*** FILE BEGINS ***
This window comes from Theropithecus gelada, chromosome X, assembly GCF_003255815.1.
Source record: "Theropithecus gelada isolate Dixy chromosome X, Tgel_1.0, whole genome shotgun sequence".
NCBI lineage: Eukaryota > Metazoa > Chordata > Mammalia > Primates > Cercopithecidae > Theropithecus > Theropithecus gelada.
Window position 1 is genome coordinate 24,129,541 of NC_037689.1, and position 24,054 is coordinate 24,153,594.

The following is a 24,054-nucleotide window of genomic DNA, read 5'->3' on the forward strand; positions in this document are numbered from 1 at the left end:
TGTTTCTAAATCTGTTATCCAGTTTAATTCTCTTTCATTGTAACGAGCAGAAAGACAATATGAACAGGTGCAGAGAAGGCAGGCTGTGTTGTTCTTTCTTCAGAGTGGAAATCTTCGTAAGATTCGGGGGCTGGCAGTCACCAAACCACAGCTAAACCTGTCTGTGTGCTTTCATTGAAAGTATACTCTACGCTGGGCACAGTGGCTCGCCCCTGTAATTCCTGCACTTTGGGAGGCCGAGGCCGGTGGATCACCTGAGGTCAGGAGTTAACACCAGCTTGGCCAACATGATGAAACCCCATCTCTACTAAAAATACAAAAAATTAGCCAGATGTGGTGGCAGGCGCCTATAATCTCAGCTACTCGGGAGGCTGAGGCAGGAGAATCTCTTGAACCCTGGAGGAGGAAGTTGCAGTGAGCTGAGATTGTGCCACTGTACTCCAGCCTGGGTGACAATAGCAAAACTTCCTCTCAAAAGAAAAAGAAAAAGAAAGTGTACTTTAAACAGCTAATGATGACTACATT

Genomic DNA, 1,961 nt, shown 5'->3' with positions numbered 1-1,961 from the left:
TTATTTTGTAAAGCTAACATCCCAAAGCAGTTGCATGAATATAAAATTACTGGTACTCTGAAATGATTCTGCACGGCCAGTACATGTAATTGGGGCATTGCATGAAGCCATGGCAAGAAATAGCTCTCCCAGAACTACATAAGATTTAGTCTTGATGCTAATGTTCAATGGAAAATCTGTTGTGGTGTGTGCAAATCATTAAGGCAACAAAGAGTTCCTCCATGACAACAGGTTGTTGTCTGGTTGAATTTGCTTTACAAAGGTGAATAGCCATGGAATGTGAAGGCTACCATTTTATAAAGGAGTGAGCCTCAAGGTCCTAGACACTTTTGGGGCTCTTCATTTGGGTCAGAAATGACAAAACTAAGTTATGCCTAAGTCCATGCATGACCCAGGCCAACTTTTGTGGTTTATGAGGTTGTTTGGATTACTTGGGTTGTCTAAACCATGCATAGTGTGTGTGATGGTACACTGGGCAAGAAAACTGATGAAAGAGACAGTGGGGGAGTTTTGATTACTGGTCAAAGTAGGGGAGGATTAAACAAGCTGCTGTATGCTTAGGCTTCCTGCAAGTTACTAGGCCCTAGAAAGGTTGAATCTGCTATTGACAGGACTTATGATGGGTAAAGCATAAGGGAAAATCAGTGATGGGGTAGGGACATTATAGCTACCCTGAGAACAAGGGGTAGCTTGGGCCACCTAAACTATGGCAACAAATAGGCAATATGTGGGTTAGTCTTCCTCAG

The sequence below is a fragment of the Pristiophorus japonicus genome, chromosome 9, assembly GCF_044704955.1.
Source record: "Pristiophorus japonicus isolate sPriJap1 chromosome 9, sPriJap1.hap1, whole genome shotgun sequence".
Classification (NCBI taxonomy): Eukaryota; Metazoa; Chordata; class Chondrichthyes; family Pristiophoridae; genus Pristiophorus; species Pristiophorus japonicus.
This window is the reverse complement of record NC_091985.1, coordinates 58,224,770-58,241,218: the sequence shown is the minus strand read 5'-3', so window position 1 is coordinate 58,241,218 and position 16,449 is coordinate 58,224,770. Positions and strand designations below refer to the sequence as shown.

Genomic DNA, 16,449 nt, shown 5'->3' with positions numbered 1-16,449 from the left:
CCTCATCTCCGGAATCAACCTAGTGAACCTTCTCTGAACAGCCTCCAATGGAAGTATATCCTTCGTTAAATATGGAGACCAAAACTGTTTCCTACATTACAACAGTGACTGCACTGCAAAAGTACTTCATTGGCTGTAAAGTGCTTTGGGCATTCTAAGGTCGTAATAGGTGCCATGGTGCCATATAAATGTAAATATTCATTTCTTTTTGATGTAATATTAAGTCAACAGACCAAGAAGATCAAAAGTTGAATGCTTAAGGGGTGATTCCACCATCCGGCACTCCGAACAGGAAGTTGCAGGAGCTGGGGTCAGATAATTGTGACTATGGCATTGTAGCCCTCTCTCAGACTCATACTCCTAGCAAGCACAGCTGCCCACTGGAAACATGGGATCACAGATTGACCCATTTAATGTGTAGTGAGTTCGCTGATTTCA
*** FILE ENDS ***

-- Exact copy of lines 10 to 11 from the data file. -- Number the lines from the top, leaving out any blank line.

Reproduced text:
Source record: "Pristiophorus japonicus isolate sPriJap1 chromosome 9, sPriJap1.hap1, whole genome shotgun sequence".
Classification (NCBI taxonomy): Eukaryota; Metazoa; Chordata; class Chondrichthyes; family Pristiophoridae; genus Pristiophorus; species Pristiophorus japonicus.